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UAE banks failing consumers

UAE banks failing consumers

A new survey has revealed that as many as one in five UAE consumers is considering ditching their banks. This guest article from cashy.me, who conducted the research, explains all.

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October 4, 2010 4:33 by



This guest article courtesy of cashy.me.

A fifth of banking customers in the UAE are considering terminating their relationship with their main bank, amid widespread dissatisfaction and a host of common grievances, a study by cashy, the Arab world’s first dedicated personal finance website, and YouGov Siraj has shown
High services charges are the most cited reason for people thinking about voting with their feet and taking their business elsewhere, with 47 percent of respondents saying that is one of the reasons they are now considering leaving their main bank. A litany of customer service disappointments behind the decision to shift include a lack of importance given to customers (42 percent), poor response to customer complaints (40 percent) and a lot of hidden charges and fees (37 percent).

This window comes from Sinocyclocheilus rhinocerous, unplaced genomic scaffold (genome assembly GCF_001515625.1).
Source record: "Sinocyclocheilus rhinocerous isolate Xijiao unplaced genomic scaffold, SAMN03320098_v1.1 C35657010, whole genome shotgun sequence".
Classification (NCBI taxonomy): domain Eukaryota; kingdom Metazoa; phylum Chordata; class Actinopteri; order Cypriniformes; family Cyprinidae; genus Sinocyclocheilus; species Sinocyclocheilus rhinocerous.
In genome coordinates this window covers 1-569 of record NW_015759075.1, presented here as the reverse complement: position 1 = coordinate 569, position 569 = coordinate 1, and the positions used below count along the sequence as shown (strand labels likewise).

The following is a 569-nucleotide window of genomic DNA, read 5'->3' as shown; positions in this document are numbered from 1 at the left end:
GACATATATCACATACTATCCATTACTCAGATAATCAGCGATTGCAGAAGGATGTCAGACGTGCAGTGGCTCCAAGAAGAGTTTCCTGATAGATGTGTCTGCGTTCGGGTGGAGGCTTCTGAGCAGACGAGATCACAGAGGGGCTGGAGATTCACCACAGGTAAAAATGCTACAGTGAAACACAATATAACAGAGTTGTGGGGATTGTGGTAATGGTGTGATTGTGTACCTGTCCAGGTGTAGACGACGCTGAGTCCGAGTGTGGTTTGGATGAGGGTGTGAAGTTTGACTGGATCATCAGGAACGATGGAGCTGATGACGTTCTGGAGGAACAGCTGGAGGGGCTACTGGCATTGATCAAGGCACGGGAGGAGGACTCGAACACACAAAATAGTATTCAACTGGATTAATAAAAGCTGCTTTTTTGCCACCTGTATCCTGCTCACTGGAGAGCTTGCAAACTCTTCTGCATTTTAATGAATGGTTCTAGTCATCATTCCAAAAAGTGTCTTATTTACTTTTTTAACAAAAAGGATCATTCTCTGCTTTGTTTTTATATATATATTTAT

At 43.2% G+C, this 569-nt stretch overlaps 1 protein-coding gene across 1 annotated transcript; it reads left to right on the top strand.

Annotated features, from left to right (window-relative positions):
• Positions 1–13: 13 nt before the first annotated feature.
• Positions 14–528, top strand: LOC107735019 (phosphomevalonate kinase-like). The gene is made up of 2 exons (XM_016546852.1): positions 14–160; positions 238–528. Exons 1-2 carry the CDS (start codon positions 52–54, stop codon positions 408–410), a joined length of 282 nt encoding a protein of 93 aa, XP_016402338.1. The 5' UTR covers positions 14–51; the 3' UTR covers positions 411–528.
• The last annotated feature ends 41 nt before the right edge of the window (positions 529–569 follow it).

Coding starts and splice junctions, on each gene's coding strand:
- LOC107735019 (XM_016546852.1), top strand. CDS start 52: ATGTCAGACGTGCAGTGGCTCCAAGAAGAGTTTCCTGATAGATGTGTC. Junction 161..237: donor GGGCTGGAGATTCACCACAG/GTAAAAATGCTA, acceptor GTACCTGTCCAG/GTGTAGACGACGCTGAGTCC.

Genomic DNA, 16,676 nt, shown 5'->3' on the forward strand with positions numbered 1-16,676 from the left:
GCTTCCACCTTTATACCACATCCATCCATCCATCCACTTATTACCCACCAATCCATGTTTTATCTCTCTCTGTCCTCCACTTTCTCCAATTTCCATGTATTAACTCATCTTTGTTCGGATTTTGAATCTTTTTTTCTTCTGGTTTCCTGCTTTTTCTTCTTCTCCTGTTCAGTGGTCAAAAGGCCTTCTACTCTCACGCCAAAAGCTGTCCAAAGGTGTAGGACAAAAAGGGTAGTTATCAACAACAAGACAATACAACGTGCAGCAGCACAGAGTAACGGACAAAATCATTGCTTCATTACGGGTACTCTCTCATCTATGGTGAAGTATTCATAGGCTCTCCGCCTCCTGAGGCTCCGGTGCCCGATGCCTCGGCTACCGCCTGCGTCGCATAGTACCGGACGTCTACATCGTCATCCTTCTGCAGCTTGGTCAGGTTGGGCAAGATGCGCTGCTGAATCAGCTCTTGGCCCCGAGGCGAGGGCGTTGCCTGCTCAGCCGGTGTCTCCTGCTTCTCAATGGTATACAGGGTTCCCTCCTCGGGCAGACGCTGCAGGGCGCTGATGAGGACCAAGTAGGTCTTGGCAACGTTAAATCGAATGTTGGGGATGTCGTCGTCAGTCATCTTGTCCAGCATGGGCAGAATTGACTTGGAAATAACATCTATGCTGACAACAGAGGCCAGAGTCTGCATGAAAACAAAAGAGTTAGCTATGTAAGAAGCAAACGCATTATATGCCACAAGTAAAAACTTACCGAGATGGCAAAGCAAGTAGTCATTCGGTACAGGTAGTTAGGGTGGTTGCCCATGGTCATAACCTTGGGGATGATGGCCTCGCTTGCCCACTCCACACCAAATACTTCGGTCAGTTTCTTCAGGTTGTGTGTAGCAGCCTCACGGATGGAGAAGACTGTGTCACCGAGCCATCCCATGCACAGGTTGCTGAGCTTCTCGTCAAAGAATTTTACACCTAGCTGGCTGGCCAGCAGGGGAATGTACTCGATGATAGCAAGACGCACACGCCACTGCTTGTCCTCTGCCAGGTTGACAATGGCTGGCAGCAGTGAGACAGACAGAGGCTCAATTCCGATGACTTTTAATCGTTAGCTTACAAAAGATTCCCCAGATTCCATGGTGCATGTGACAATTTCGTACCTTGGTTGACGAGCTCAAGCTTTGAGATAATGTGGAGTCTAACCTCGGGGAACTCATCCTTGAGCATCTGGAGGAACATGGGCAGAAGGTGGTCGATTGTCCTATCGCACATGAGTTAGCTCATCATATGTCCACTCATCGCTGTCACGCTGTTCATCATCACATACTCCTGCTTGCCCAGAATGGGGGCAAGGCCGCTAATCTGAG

Whilst 18 percent of the 2,788 people questioned by YouGov Siraj for the study said they are “very dissatisfied” or “dissatisfied” with their main bank, a worrying half of respondents said they would not recommend their bank to a friend or colleague. Just 20 percent say they would recommend their current bank.

Nima Abu-Wardeh, founder of cashy, said: “Banks in the UAE are failing consumers. There is a catalogue of complaints against the companies that provide our current accounts, credit cards and savings products. Consumers are becoming more financially astute and more demanding in what they expect.”

The top five grievances people faced when dealing with their main bank in the past year are: delay in answering a phone call (28 percent); delay in resolving the problem (24 percent); high service charges and unprofessional customer services (both 22 percent); hidden charges (19 percent) and high interest rates on banking services (18 percent).

“UAE consumers are behaving differently post recession; it appears to have made them choosier and they’re no longer willing to take poor service. They tell us they are prepared to vote with their feet. The survey suggests banks would do well to focus on really great customer service, which starts and ends with listening,” she said.



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